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Kapurush (rewatch)

Posted by martinteller on September 14, 2013

Amitabha Roy (Soumitra Chatterjee) is a young screenwriter from Calcutta, doing research in the country for a script.  His car breaks down in a tea-growing district, and he is invited to stay at the home of plantation manager Bimal Gupta (Haradhan Bannerjee).  Upon arrival at the house, Amitabha is stunned to see Gupta’s wife Karuna (Madhabi Mukherjee)… a woman he lost in college because of his inability to commit to marriage in uncertain times.  As Ami relives those painful memories, he tries to win Karuna back, attempting to entice her away from a loveless marriage to a cynical alcoholic… but she remains cold and aloof.

This short film (74 minutes, a companion to the slight farce Mahapurush) is the weakest of Ray’s three works with Madhabi Mukherjee, but suffers only by comparison.  Judging it by its own merits reveals a solid piece of storytelling.  The three principals are all in excellent form, with much of the acting left to non-verbal glances and gestures.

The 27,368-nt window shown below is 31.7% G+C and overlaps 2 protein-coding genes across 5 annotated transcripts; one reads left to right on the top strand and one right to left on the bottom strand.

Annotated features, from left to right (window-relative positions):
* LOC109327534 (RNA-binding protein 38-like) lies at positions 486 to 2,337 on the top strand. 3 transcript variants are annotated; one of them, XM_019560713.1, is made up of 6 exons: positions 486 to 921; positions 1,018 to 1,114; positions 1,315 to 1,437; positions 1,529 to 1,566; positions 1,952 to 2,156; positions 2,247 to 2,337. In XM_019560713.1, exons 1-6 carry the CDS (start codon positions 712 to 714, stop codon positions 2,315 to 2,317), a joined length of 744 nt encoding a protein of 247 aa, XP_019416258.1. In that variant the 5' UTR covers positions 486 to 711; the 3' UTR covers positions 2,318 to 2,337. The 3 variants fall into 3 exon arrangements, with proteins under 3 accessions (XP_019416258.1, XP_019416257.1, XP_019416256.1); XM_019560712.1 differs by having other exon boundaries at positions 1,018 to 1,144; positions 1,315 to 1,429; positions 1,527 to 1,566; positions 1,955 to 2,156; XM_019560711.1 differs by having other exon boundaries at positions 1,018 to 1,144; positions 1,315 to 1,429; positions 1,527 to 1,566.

The title refers not just to Roy’s act of cowardice from the past.  Gupta is afraid to buck the caste system, despite feelings of isolation and loneliness, he cannot act on the camaraderie he feels towards his “lessers”.  Karuna’s cowardice is more mysterious, her motivations left for the viewer to decipher.  Is she afraid of the loss of security?  The stigma of divorce?  Is she perhaps afraid of losing the upper hand, which she seems to coyly enjoy holding over Ami’s head?

The abbreviated length leaves the film more of a fable than the richness of Charulata or Mahanagar, but Ray’s filmmaking prowess is in full display.  There’s a certain western influence at work, and maybe it’s just that I look for it in everything, but I detected a bit of film noir at play.  Most notably in the smoky saxophone score, an unusual touch for Ray.  But one sees it also in the dramatic framing, the close-ups on objects, the flashback structure.  Roy is a man haunted by his past, and Karuna has a touch of the femme fatale in her.  And in the final moments, she recalls Alida Valli in The Third Man.  Rating: Very Good (85)


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